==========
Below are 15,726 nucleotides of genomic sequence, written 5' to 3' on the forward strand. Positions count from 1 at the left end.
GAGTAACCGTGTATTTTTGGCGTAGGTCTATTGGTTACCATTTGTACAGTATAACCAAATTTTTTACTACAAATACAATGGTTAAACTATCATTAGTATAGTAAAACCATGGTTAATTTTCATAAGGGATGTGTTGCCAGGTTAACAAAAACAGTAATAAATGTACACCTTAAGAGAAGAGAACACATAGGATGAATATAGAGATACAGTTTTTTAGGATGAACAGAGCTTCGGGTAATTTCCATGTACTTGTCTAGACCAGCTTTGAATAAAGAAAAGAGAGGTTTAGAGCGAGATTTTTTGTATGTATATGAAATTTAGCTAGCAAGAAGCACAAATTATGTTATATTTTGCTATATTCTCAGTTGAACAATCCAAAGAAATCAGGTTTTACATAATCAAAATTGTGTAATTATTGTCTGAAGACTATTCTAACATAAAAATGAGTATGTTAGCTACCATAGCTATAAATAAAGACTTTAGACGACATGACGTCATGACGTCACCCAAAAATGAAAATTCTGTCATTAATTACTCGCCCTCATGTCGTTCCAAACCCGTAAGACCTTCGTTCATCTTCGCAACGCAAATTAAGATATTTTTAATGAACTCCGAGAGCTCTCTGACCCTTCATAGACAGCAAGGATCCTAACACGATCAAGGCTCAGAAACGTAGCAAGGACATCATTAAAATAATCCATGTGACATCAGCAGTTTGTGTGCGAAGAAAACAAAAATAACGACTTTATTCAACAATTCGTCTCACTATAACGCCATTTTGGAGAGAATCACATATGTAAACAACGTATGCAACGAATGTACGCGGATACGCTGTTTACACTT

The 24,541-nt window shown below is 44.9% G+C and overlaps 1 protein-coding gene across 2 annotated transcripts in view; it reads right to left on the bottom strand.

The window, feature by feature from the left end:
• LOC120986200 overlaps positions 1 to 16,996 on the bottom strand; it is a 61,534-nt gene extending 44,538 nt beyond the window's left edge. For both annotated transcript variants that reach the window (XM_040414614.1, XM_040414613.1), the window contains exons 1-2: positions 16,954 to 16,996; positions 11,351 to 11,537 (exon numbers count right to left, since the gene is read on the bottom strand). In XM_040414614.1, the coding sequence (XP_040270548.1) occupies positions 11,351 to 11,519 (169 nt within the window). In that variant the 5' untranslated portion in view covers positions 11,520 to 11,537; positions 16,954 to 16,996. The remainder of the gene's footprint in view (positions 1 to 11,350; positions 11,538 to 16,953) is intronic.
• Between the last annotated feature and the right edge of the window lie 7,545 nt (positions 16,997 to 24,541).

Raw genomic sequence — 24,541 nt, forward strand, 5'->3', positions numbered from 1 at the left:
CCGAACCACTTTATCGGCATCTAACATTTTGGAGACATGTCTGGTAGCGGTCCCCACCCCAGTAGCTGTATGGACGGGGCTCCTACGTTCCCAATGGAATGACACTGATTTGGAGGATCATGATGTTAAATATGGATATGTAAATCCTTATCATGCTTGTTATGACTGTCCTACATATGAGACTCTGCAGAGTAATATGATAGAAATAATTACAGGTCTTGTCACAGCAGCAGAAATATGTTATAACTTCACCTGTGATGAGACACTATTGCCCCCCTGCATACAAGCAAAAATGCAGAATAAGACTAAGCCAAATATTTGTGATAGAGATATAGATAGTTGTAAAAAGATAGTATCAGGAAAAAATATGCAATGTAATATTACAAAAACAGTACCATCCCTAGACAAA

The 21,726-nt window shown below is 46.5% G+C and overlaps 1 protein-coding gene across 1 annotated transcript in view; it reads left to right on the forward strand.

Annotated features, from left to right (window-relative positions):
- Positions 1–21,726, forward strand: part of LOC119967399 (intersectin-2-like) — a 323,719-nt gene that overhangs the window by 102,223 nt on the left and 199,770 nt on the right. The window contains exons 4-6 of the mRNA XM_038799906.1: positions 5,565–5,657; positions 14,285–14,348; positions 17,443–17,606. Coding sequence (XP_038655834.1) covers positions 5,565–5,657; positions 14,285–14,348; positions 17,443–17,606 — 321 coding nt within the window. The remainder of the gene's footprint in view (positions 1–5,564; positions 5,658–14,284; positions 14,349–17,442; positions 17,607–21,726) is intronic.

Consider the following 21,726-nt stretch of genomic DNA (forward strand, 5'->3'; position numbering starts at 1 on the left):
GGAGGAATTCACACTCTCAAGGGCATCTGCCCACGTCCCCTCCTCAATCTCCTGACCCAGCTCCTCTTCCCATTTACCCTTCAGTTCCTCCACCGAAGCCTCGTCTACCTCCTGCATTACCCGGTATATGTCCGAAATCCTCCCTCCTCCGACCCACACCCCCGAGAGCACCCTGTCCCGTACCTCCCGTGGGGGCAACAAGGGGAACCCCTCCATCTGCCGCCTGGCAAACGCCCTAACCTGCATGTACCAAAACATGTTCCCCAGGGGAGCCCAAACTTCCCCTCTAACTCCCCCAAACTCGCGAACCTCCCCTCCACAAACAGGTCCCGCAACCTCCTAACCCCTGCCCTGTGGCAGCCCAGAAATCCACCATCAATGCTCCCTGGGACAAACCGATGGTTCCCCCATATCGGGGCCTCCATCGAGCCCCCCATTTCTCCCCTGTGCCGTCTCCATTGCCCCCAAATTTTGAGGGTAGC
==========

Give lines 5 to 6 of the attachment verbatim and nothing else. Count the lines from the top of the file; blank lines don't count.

• LOC120986200 overlaps positions 1 to 16,996 on the bottom strand; it is a 61,534-nt gene extending 44,538 nt beyond the window's left edge. For both annotated transcript variants that reach the window (XM_040414614.1, XM_040414613.1), the window contains exons 1-2: positions 16,954 to 16,996; positions 11,351 to 11,537 (exon numbers count right to left, since the gene is read on the bottom strand). In XM_040414614.1, the coding sequence (XP_040270548.1) occupies positions 11,351 to 11,519 (169 nt within the window). In that variant the 5' untranslated portion in view covers positions 11,520 to 11,537; positions 16,954 to 16,996. The remainder of the gene's footprint in view (positions 1 to 11,350; positions 11,538 to 16,953) is intronic.
• Between the last annotated feature and the right edge of the window lie 7,545 nt (positions 16,997 to 24,541).